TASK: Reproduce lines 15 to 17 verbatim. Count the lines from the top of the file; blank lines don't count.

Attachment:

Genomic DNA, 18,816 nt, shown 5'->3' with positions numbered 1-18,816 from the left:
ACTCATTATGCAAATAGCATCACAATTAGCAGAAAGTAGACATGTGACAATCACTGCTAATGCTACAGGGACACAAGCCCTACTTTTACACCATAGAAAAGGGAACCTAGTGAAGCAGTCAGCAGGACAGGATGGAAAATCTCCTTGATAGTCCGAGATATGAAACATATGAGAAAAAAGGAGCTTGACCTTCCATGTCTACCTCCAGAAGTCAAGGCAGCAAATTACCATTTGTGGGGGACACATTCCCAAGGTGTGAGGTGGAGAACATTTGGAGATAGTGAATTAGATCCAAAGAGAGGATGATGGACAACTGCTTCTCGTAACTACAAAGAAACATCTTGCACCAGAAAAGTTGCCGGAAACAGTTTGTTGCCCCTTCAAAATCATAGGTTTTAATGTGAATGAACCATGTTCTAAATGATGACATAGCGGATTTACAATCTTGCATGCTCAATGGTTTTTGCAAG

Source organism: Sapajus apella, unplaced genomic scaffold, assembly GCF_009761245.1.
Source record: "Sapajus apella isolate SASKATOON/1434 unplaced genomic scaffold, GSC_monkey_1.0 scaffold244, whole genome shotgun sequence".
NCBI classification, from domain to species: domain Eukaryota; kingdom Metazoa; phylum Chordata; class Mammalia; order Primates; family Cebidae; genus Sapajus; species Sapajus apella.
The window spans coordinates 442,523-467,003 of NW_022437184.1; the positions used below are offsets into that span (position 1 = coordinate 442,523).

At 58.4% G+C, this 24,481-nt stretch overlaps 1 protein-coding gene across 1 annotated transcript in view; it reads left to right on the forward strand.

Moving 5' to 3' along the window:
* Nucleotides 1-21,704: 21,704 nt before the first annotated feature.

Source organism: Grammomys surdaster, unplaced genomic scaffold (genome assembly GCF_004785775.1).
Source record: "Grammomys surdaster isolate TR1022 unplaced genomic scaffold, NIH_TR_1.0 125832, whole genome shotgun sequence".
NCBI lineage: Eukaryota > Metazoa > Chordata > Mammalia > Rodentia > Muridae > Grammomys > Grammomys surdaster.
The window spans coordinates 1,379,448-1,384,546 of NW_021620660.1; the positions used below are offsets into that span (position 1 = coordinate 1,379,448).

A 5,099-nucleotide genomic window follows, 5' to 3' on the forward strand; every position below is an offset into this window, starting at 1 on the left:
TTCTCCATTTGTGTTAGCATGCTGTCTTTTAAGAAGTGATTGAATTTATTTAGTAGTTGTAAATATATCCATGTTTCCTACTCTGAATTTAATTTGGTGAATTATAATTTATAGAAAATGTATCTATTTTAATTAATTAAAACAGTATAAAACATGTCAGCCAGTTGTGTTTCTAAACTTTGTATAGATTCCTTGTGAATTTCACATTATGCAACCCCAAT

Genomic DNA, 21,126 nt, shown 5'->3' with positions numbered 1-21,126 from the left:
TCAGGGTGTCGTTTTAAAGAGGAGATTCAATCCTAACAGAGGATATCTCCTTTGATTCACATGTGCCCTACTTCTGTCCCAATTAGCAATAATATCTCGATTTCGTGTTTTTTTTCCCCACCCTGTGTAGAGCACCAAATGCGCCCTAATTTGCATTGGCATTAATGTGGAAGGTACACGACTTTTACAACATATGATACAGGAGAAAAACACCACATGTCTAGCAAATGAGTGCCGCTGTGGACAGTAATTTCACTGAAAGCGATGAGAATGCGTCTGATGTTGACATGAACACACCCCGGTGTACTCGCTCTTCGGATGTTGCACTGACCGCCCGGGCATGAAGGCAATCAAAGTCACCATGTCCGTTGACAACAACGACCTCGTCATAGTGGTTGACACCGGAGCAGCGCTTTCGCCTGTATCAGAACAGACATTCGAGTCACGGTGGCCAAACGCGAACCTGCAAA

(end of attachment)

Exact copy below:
TTCTCCATTTGTGTTAGCATGCTGTCTTTTAAGAAGTGATTGAATTTATTTAGTAGTTGTAAATATATCCATGTTTCCTACTCTGAATTTAATTTGGTGAATTATAATTTATAGAAAATGTATCTATTTTAATTAATTAAAACAGTATAAAACATGTCAGCCAGTTGTGTTTCTAAACTTTGTATAGATTCCTTGTGAATTTCACATTATGCAACCCCAAT

Genomic DNA, 21,126 nt, shown 5'->3' with positions numbered 1-21,126 from the left:
TCAGGGTGTCGTTTTAAAGAGGAGATTCAATCCTAACAGAGGATATCTCCTTTGATTCACATGTGCCCTACTTCTGTCCCAATTAGCAATAATATCTCGATTTCGTGTTTTTTTTCCCCACCCTGTGTAGAGCACCAAATGCGCCCTAATTTGCATTGGCATTAATGTGGAAGGTACACGACTTTTACAACATATGATACAGGAGAAAAACACCACATGTCTAGCAAATGAGTGCCGCTGTGGACAGTAATTTCACTGAAAGCGATGAGAATGCGTCTGATGTTGACATGAACACACCCCGGTGTACTCGCTCTTCGGATGTTGCACTGACCGCCCGGGCATGAAGGCAATCAAAGTCACCATGTCCGTTGACAACAACGACCTCGTCATAGTGGTTGACACCGGAGCAGCGCTTTCGCCTGTATCAGAACAGACATTCGAGTCACGGTGGCCAAACGCGAACCTGCAAA